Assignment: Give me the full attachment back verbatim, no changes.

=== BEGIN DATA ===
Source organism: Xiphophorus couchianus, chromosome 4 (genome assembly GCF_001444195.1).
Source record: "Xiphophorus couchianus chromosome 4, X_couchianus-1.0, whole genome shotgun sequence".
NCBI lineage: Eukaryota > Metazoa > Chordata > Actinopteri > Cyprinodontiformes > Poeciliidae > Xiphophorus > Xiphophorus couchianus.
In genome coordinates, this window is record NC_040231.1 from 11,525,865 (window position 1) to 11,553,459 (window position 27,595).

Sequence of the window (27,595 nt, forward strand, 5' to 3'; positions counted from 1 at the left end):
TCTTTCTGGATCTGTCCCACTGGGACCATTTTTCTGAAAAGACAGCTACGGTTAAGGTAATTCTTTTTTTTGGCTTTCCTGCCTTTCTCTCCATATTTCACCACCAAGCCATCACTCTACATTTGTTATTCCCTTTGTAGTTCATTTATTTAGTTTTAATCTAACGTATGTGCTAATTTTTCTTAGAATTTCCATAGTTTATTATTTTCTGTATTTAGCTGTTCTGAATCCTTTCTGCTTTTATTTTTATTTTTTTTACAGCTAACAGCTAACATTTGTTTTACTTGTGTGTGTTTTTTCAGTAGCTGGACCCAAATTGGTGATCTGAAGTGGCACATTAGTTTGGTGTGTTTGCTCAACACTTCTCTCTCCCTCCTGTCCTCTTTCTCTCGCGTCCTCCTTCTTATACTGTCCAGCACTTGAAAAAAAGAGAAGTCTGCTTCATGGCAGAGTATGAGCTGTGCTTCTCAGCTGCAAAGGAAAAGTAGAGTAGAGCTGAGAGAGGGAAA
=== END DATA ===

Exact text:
Source organism: Xiphophorus couchianus, chromosome 4 (genome assembly GCF_001444195.1).
Source record: "Xiphophorus couchianus chromosome 4, X_couchianus-1.0, whole genome shotgun sequence".
NCBI lineage: Eukaryota > Metazoa > Chordata > Actinopteri > Cyprinodontiformes > Poeciliidae > Xiphophorus > Xiphophorus couchianus.
In genome coordinates, this window is record NC_040231.1 from 11,525,865 (window position 1) to 11,553,459 (window position 27,595).

Sequence of the window (27,595 nt, forward strand, 5' to 3'; positions counted from 1 at the left end):
TCTTTCTGGATCTGTCCCACTGGGACCATTTTTCTGAAAAGACAGCTACGGTTAAGGTAATTCTTTTTTTTGGCTTTCCTGCCTTTCTCTCCATATTTCACCACCAAGCCATCACTCTACATTTGTTATTCCCTTTGTAGTTCATTTATTTAGTTTTAATCTAACGTATGTGCTAATTTTTCTTAGAATTTCCATAGTTTATTATTTTCTGTATTTAGCTGTTCTGAATCCTTTCTGCTTTTATTTTTATTTTTTTTACAGCTAACAGCTAACATTTGTTTTACTTGTGTGTGTTTTTTCAGTAGCTGGACCCAAATTGGTGATCTGAAGTGGCACATTAGTTTGGTGTGTTTGCTCAACACTTCTCTCTCCCTCCTGTCCTCTTTCTCTCGCGTCCTCCTTCTTATACTGTCCAGCACTTGAAAAAAAGAGAAGTCTGCTTCATGGCAGAGTATGAGCTGTGCTTCTCAGCTGCAAAGGAAAAGTAGAGTAGAGCTGAGAGAGGGAAA